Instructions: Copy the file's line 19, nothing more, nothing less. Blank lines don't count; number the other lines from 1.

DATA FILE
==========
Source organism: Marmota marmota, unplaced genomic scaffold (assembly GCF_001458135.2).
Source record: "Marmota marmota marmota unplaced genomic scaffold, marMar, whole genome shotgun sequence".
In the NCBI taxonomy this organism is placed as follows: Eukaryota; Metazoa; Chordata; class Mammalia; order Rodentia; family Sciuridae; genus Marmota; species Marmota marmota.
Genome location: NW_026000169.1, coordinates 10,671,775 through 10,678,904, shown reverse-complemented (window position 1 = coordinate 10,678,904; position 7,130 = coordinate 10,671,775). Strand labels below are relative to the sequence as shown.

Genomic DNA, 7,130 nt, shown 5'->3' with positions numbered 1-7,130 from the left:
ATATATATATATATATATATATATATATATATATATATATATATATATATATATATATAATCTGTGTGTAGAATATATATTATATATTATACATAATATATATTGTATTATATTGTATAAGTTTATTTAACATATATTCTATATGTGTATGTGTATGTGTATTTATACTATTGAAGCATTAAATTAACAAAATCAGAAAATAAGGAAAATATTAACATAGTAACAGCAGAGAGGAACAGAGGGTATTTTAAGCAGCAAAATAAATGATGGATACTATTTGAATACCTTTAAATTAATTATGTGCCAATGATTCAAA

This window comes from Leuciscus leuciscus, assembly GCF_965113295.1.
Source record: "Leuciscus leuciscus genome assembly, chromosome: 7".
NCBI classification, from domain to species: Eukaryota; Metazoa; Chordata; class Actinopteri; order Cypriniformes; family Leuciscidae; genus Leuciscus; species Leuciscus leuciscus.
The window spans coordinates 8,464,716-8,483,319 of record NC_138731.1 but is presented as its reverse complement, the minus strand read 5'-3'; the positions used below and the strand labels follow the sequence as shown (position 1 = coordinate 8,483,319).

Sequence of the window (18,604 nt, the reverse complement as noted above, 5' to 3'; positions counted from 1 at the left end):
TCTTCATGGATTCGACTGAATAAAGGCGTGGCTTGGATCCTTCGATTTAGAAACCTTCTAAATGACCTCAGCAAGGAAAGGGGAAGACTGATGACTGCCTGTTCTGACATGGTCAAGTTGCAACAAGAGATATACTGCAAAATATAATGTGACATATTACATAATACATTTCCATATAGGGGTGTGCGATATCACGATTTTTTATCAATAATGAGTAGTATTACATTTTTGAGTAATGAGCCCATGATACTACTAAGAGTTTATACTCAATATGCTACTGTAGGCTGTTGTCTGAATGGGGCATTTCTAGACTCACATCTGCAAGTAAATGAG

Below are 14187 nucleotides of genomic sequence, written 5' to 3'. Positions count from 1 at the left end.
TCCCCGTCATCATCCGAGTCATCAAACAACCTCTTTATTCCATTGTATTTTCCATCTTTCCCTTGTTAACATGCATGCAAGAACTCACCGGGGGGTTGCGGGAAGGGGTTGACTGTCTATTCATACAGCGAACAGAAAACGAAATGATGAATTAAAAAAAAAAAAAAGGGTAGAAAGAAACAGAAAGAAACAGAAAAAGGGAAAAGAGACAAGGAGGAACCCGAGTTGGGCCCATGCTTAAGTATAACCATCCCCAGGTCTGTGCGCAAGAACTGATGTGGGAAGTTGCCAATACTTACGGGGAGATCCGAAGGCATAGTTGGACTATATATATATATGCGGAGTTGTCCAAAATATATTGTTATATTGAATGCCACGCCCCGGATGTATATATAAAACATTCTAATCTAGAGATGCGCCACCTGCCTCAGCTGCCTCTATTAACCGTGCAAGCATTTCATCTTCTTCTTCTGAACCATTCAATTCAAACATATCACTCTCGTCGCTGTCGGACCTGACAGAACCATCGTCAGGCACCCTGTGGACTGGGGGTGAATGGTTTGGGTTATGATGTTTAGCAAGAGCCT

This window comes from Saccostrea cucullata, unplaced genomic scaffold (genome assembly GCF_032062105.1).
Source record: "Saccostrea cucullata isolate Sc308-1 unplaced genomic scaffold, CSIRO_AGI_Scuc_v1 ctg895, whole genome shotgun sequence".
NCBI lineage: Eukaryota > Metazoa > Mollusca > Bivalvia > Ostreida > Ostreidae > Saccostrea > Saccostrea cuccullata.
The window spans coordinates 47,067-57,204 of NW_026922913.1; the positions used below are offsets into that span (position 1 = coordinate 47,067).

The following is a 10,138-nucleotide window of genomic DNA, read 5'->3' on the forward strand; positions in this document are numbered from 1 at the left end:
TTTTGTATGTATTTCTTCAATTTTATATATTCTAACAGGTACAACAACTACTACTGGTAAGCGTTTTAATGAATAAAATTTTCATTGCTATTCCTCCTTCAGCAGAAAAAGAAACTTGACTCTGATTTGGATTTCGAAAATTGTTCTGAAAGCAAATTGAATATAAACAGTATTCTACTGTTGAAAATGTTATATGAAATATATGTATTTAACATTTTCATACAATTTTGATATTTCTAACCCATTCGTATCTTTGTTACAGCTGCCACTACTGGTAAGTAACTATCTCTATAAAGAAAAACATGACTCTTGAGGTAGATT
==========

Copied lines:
The following is a 10,138-nucleotide window of genomic DNA, read 5'->3' on the forward strand; positions in this document are numbered from 1 at the left end: